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  • Taking-off using drone technology - Understanding the flight risk

Taking-off using drone technology - Understanding the flight risk

17 July 2020

Scott Hewitt & Keagan Veness - 10/07/2020 |

What are drones? In layman’s terms, a drone is a flying robot that can be remotely controlled. Combined with advanced technologies including GPS, sensors, artificial intelligence and video cameras, the term drone technology is derived.

Drones themselves provide insight and perspective previously unavailable. This is done by using the latest camera and video software which allows for detailed imagery and data that can be further analyzed. With the rise in the other emerging technology fields, such as artificial intelligence and machine learning, not only does the drone software become enhanced but the data captured by the drone becomes more insightful. It is because of these other technologies that drones are becoming more prevalent across different industries. Drones are equipped with software capable of capturing images including infrared and 4k resolution, automated object avoidance technology, and technology making drones capable of flying along human-defined routes without human intervention. There is no real value without insights into the data captured by drones and that is where the true power of drone technology lies. Being able to understand patterns and trends and running predictive analytics over the captured drone data allows one to make informed decisions.

Previously, drone technology or Unmanned Aerial Vehicles (UAV’s) would be related to the military industry. Drone technology in the common context spans across various industries where these technologies are being used innovatively to produce value for the stakeholders. Currently, drone technology is being used in the following areas: Express shipping and delivering of goods; Agri-finance where drones are analyzing current crops and the yields these crops will provide; capturing and understanding the cracks in dam walls and bridges to predict when a disaster could occur; current property valuations and the stage of completion around these properties. These are but a few applications of this technology and the power it holds. The more integrated drones are with the latest technology, the more they can enhance value.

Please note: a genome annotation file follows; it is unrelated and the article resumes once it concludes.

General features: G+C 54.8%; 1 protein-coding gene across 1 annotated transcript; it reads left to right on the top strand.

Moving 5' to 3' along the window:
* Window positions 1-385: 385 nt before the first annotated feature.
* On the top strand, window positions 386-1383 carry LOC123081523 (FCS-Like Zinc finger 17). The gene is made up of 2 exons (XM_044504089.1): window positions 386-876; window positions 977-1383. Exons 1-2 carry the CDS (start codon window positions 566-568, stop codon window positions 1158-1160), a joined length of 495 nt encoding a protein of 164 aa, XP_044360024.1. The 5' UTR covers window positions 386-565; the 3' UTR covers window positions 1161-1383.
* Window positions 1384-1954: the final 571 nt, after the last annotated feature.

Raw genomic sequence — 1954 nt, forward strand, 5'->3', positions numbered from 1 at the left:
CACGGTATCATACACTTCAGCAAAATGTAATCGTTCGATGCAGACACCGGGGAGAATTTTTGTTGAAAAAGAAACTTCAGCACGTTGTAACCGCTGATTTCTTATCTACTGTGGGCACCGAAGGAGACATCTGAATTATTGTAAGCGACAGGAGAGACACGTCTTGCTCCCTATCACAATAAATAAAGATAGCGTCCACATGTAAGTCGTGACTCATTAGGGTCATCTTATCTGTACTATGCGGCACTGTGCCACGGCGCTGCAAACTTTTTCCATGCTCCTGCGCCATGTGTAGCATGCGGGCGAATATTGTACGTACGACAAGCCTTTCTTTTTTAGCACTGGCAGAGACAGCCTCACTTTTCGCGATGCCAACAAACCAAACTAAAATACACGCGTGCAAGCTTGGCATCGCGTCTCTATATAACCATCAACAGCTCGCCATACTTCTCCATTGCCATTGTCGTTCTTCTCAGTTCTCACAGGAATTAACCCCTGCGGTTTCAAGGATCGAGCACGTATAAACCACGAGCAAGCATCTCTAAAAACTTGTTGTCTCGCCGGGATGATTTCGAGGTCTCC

A few case studies have been noted locally and globally, outlined below:

Case Study 1: Drone technology is becoming integrated into the audit space where BDO performed a drone assisted stock count. The drone was used to capture images of sheep livestock and ran these sheep images through a machine learning algorithm. The algorithm was then able to identify the sheep and appropriately count each sheep per pen. Based off this, a total summated value was produced of all sheep, where this was compared to the sheep count performed by the client.

Case Study 2: Nedbank has launched its new division within CIB promoting the use of drone technology within the Agri-finance space. This division aims to accurately capture and assess crops determining the current value and future value that the crop may yield.

Case Study 3- Insurance firms within South Africa, including that of Old Mutual, are looking into the implementation of drones within South Africa. The aim of these drones is to firstly capture images of the vehicle or house when the insurance is taken out. Once a claim is filed the insurance company can use the drone to capture images at the scene of the accident and ensure the claim filed is appropriate.

Although drone technology has not been fully implemented within South Africa, the market is growing whereby different industries are looking to embrace this emerging technology. With the rise in supporting technologies, the rise in the use of these drones will become more prevalent.

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